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Sudan factions welcome proposal for truce over Eid holiday, civilian group says

By Khalid Abdelaziz and Nafisa Eltahir
KHARTOUM (Reuters) -Warring forces in Sudan on Friday welcomed a proposal for a truce during the Muslim holiday of Eid al-Fitr, a coalition of civil groups said, after U.N. Secretary-General Antonio Guterres appealed for a ceasefire to allow civilians to reach safety.

The coalition said on social media that it had submitted a proposal for a three-day truce to rival factions that have been locked in a week-long battle for control, and they responded favourably.

“We welcome the positive position of the leadership of the Sudanese Armed Forces and the Rapid Support Forces (RSF),” the group said, adding that it would continue to work on details.

Neither force publicly said it had agreed to a ceasefire.

Thousands of civilians streamed out of the capital Khartoum as gunfire and explosions sounded on Thursday. Large numbers also crossed into Chad to flee fighting in the western region of Darfur.

At least 350 people have been killed so far in the violent power struggle which broke out last weekend between two previously allied leaders of Sudan’s ruling military junta, Sudan’s army chief General Abdel Fattah al-Burhan and RSF leader General Mohamed Hamdan Dagalo.

A doctors’ group said at least 26 people were killed and 33 others were injured in El-Obeid, a city west of Khartoum, on Thursday, the eve of Eid al-Fitr which ends the Muslim fasting month of Ramadan. Witnesses there described clashes between the army and RSF troops and widespread looting.

Guterres, speaking to reporters after meeting virtually with the heads of the African Union, the Arab League and other organizations on Thursday, said: “There was a strong consensus on condemning ongoing fighting in Sudan and calling for cessation of hostilities as an immediate priority”.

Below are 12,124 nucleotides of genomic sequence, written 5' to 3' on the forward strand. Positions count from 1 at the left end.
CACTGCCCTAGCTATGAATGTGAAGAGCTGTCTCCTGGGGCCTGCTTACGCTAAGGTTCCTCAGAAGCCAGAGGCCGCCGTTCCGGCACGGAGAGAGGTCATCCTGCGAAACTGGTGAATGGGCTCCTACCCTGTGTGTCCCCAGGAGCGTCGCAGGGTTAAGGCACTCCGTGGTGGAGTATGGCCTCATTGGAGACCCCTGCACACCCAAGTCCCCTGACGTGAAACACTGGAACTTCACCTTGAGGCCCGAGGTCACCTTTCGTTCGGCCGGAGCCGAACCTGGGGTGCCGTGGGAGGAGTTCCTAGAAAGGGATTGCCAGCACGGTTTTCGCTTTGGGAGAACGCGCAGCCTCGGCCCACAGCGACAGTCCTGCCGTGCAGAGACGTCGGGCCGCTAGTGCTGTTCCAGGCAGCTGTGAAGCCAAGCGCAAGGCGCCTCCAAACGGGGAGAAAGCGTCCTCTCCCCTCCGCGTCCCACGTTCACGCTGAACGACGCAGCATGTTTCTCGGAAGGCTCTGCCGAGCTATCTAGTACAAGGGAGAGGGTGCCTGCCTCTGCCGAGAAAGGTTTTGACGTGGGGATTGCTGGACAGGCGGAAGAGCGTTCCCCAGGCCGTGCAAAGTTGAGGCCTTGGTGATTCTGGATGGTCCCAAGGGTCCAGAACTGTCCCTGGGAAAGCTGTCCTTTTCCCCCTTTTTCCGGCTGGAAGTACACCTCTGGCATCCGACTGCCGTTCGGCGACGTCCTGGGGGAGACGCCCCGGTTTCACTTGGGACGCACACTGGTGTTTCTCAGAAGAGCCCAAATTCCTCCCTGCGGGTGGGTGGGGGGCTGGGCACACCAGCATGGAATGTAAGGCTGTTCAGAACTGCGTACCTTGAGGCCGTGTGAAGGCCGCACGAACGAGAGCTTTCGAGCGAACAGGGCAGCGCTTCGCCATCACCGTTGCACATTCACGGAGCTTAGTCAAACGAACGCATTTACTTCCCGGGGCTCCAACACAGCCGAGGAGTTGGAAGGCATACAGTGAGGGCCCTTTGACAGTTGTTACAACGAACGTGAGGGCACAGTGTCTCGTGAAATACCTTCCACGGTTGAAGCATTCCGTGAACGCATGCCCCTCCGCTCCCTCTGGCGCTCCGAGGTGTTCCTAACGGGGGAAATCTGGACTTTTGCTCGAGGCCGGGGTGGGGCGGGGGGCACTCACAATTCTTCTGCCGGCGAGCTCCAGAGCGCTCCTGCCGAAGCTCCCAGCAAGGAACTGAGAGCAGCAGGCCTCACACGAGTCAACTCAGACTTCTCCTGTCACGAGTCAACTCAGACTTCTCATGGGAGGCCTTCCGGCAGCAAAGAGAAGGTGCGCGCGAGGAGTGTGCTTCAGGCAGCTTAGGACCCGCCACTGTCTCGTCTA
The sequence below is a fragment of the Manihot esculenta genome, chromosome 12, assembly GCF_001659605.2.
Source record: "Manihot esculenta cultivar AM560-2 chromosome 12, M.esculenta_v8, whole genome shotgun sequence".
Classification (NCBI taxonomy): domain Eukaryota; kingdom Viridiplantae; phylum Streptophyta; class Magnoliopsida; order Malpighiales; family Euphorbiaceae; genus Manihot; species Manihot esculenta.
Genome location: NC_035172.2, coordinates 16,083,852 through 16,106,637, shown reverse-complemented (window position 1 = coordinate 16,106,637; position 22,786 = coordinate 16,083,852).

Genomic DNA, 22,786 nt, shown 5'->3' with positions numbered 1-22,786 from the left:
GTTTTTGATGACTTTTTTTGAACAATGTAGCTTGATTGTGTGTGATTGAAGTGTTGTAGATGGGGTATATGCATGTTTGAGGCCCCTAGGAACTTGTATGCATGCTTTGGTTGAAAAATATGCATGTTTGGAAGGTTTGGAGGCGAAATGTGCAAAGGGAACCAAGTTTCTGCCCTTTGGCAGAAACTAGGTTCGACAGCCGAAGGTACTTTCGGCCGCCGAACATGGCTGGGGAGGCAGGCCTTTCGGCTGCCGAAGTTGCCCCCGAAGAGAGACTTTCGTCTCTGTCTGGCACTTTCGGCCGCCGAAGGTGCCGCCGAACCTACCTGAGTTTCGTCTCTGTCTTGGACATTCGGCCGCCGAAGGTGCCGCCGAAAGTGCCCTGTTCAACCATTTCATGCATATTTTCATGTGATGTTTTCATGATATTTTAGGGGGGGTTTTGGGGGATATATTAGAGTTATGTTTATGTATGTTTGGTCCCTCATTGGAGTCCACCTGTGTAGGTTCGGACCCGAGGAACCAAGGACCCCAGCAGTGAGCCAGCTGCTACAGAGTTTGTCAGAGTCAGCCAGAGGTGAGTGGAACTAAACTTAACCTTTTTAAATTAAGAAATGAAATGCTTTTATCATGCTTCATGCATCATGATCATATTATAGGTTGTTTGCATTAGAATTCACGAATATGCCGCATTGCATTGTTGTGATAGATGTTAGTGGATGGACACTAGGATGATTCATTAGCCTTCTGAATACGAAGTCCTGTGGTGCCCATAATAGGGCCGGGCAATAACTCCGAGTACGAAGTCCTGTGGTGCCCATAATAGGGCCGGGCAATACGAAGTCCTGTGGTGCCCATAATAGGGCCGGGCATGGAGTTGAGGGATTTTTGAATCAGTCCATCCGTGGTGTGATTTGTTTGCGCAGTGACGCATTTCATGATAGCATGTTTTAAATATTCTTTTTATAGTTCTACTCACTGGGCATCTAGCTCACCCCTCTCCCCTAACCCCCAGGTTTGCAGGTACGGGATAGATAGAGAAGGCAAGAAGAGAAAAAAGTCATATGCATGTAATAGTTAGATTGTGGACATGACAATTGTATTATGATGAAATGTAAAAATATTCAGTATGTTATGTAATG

Urging a three-day ceasefire, he said civilians trapped in conflict zones should be allowed to escape and to seek medical treatment, food and other supplies. The United States endorsed the ceasefire proposal.

Burhan told Al Jazeera he would support a truce on condition it allowed citizens to move freely – something he said the RSF had so far prevented. He also said he currently saw no partner for negotiations, and “no other option but the military solution”.

His rival Dagalo told Al Jazeera he was ready to implement a three-day truce over Eid. Dagalo, widely known as Hemedti, has said several times he supports short ceasefires but each has quickly collapsed.

“We are talking about a humanitarian truce, we are talking about safe passages … we are not talking about sitting down with a criminal,” Dagalo said, referring to Burhan.

Burhan accused Dagalo, until last week his deputy on the council that has ruled since a coup two years ago, of “a power grab”.

An alliance between the two men had mostly held since the overthrow four years ago of long-time strongman Omar al-Bashir, whose rule saw Sudan become an international pariah that was on the U.S. terrorism list.

The latest violence was triggered by disagreement over an internationally backed plan to form a new civilian government. Both sides accuse the other of thwarting the transition.


Since hostilities erupted, much of the fighting has focused on the Khartoum compound housing the army headquarters and Burhan’s residence. The embassy district and airport have also been the scene of clashes.

In Khartoum and sister cities Omdurman and Bahri, residents gathered at bus terminals with suitcases.

“There’s no food. Supermarkets are empty. The situation isn’t safe, honestly, so people are leaving,” said a resident who gave only his first name, Abdelmalek.

Many other local people remain trapped, along with thousands of foreigners in a city that has become a war zone.

Burnt-out vehicles littered the streets and buildings had gaping holes from shells. Hospitals, where bodies lie unburied, were closed.

Around 10,000 to 20,000 people escaping the fighting have taken refuge in villages along the border inside Chad, U.N. refugee agency UNHCR and the World Food Programme (WFP) said.

Even before the conflict, around a quarter of Sudan’s population was facing acute hunger, but the WFP halted one of its largest global operations in the country on Saturday after three workers were killed.

Sudan borders seven countries and sits strategically between Egypt, Saudi Arabia, Ethiopia and Africa’s volatile Sahel region, so the hostilities risk fanning regional tensions.

(Reporting by Khalid Abdelaziz in Khartoum, Nafisa Eltahir in Cairo, Bate Felix in Dakar, Clauda Tanios in Dubai, Kantaro Komiya in Tokyo, Fransiska Nangoy in Jakarta; Writing by Cynthia Osterman; Editing by Michael Perry)

Disclaimer: This report is auto generated from the Reuters news service. ThePrint holds no responsibilty for its content.

Source: The Print

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